The United Nations Informal Consultative Process on Oceans and the Law of the Sea concluded its 19th meeting (ICP19) on the 22nd of June 2018 in New York, USA. This year’s meeting focused on the issue of anthropogenic underwater noise. The report summing up the conclusions of the expert body is now being transmitted to the UN Secretary General and the UN General Assembly. The United Nations will discuss in autumn on how to deal with these conclusions. We reflect on what happened so far and try to give an outlook.
The issue is now established also at the highest level of international politics. Underwater noise is a threat to the preservation of marine biodiversity and the marine ecosystem as a whole. Expert views only differ in terms of the scale of potential negative impacts caused by underwater noise. This was reflected within ICP discussions by treating potential socioeconomic impacts of this form of marine pollution as one of the main issues.
One central basis for discussions at the ICP has been the report by Dr. Lindy Weilgart, Dalhousie University, commissioned by OceanCare, in which the renowned marine biologist analysed available scientific information on the impacts of noise on fish and marine invertebrates. Reading this document feels like reading science’s call for help to better regulate human activities at sea. In short: Anthropogenic noise in the oceans has to be reduced – international politics have to live up to their duties.
One consequence is to carefully assess noise-generating activities prior to issuing a permit for such projects (e.g. use of airguns in the search for hydrocarbons). The best tool for doing this is the environmental impact assessment (EIA). As we reported earlier, the signatories to the Convention on the Conservation of Migratory Species (CMS), which is part of the UN Environmental Programme, adopted guidelines for EIAs prior to noise-generating activities in autumn 2017. As part of our fruitful cooperation with the CMS secretariat and at the official invitation by Monaco’s representation at the UN, we gave a presentation about this instrument at the ICP meeting. The guidelines constitute an important, solution-oriented contribution to the discussions about the options to turn down the volume below the ocean surface.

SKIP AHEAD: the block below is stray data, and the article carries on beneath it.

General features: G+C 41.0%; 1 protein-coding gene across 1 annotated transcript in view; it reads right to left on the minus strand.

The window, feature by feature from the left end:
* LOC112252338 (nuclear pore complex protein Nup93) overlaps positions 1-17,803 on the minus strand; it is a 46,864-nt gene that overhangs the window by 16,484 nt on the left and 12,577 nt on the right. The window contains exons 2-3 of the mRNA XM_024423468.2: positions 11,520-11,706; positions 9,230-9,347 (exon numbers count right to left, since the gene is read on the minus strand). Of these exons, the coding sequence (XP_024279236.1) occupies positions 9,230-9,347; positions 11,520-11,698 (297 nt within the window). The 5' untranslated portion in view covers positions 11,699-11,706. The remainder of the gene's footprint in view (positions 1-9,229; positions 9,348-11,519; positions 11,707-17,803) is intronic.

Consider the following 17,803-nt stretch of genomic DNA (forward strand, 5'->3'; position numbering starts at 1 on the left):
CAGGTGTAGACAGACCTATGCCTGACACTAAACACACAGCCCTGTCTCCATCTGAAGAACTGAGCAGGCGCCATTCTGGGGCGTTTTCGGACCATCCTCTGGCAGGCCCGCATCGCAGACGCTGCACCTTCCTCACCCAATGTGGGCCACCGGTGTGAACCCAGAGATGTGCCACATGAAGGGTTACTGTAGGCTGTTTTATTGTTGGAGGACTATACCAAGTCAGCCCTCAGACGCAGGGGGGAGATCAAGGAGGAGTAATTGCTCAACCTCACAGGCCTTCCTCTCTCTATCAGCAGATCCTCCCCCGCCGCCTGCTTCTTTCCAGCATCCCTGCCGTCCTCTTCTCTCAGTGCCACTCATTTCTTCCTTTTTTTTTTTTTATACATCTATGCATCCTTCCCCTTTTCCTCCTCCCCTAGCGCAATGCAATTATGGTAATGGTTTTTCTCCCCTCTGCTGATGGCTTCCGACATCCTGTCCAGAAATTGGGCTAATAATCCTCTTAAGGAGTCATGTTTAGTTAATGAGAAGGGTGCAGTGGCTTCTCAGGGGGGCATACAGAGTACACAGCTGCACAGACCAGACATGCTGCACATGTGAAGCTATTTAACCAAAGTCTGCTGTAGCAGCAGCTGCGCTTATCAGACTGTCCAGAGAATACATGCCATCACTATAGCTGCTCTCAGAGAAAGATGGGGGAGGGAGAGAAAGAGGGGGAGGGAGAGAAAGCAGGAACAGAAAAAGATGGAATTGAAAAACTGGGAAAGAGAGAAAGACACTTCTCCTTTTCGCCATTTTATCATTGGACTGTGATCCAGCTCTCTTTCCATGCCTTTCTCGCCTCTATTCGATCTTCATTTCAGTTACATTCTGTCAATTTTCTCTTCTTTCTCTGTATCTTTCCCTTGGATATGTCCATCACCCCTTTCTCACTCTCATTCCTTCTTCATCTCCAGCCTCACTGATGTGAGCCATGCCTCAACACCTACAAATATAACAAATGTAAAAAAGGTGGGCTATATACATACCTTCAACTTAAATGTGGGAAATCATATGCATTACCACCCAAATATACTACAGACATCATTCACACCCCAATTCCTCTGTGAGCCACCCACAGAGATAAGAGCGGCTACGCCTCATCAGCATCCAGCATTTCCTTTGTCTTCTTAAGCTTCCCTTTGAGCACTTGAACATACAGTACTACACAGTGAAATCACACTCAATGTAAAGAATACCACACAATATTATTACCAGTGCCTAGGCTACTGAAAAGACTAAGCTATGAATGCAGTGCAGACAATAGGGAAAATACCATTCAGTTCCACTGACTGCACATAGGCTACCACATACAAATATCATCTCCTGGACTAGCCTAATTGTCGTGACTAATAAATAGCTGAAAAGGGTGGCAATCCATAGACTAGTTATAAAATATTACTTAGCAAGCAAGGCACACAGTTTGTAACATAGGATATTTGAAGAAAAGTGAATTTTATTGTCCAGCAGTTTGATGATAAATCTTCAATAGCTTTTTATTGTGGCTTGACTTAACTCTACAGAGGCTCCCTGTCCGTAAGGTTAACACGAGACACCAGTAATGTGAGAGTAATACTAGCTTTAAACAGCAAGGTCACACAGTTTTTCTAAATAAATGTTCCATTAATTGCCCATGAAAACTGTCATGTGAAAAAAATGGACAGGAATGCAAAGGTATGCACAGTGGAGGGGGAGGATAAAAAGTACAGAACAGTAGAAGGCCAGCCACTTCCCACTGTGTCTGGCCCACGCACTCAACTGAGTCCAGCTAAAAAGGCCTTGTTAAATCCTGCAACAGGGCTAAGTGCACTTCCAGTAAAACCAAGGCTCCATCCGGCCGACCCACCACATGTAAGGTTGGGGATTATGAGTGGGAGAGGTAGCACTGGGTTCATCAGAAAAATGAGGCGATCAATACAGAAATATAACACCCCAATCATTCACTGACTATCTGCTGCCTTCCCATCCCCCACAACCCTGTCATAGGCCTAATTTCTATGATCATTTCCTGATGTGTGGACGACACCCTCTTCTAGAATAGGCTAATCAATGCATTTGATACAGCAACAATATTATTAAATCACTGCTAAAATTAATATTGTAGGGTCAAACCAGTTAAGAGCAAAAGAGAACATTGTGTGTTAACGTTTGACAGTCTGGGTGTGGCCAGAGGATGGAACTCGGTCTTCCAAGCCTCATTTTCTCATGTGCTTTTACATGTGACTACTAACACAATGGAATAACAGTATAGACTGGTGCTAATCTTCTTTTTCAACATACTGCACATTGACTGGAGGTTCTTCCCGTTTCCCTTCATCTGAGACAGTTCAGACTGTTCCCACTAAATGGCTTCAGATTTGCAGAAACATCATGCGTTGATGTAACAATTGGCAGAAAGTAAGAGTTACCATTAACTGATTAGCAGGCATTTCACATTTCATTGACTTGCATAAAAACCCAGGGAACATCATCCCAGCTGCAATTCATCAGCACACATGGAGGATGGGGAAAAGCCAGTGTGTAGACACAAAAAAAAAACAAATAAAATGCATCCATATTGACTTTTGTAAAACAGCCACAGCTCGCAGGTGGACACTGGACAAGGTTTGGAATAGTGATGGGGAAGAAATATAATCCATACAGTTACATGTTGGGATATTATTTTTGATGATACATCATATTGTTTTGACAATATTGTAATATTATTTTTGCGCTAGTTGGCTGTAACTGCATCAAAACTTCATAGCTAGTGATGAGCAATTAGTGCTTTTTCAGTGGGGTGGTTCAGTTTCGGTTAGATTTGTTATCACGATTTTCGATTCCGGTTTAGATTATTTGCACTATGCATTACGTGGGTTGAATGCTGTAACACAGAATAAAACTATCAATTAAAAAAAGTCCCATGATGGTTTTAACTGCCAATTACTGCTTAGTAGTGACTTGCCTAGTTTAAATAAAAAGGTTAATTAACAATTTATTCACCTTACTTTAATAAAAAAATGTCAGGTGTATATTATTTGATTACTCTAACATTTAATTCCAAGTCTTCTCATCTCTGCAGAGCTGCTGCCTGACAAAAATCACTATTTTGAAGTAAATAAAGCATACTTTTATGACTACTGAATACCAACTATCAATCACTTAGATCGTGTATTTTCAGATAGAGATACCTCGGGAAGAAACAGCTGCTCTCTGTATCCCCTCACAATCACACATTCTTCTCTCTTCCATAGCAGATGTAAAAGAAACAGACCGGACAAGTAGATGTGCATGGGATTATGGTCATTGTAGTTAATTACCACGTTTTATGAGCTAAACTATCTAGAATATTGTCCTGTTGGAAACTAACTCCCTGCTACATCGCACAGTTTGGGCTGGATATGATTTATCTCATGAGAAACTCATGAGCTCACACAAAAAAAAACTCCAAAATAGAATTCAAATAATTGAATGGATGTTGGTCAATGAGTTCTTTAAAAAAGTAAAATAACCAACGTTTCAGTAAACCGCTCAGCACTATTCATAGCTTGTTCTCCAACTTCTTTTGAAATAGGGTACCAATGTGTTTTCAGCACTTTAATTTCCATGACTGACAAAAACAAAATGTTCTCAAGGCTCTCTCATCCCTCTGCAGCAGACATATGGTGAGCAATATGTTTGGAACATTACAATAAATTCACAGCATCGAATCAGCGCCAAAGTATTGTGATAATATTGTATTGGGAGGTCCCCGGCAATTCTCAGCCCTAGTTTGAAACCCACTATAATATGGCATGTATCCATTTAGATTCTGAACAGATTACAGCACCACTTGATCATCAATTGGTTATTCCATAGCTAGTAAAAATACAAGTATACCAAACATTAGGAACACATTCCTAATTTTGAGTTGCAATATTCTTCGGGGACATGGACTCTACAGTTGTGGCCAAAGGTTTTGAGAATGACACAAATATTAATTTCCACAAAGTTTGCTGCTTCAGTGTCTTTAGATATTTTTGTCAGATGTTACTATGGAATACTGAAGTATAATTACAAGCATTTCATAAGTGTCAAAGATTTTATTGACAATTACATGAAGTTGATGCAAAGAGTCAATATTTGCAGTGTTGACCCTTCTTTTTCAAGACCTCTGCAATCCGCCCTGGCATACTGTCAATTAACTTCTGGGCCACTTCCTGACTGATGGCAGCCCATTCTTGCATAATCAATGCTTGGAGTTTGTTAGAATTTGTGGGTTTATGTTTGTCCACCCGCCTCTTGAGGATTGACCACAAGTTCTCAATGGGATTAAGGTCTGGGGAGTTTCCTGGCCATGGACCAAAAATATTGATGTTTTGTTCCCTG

The OceanCare team can be satisfied about the meeting’s concluding report, as it includes many of the crucial aspects that OceanCare called for, including:
- Underwater noise acknowledged as a form of marine pollution.
- Socio-economic impacts of activities emitting noise into the ocean to be investigated in a global context.
- Call on the international community to implement the guidelines developed by two conventions within the UN framework – the Convention on the Conservation of Migratory Species (CMS) and the International Maritime Organisation (IMO) – on environmental impact assessments prior to noise-generating activities and on reducing underwater noise from commercial shipping.
- Call on countries to adopt regulations which create incentives for the development of noise reducing technologies.
- Measures like EIAs and the designation of marine protected areas have to be worked into the treaty on the conservation of marine biological diversity of areas beyond national jurisdiction (BBNJ), which will be negotiated in September.
While there would be a lot more things to report from the meeting, let’s take some time to try an outlook. Already a few days after the ICP19, on Tuesday, 26th of June, OceanCare had the opportunity to present some of the ICP’s conclusions at an event in the European Parliament, and to call for more efficient measures in European waters. In the same week, we presented information to representatives of fisheries and Mediterranean riparian states at an expert meeting in Morocco, which dealt with the conservation of commercial fish stocks. On Monday, an OceanCare team goes to Rome for the meeting of the Fisheries Committee of the UN Food and Agriculture Organisation (FAO).
This list could be continued, but the main point is: OceanCare follows the principle to establish concrete conservation measures at the international level and to ensure measurable implementation. The ICP was more than just another step – it was a milestone for seriously addressing the threats posed by underwater noise. There are still many challenges ahead, but these don’t put us off, but motivate us to continue to strive for healthy oceans.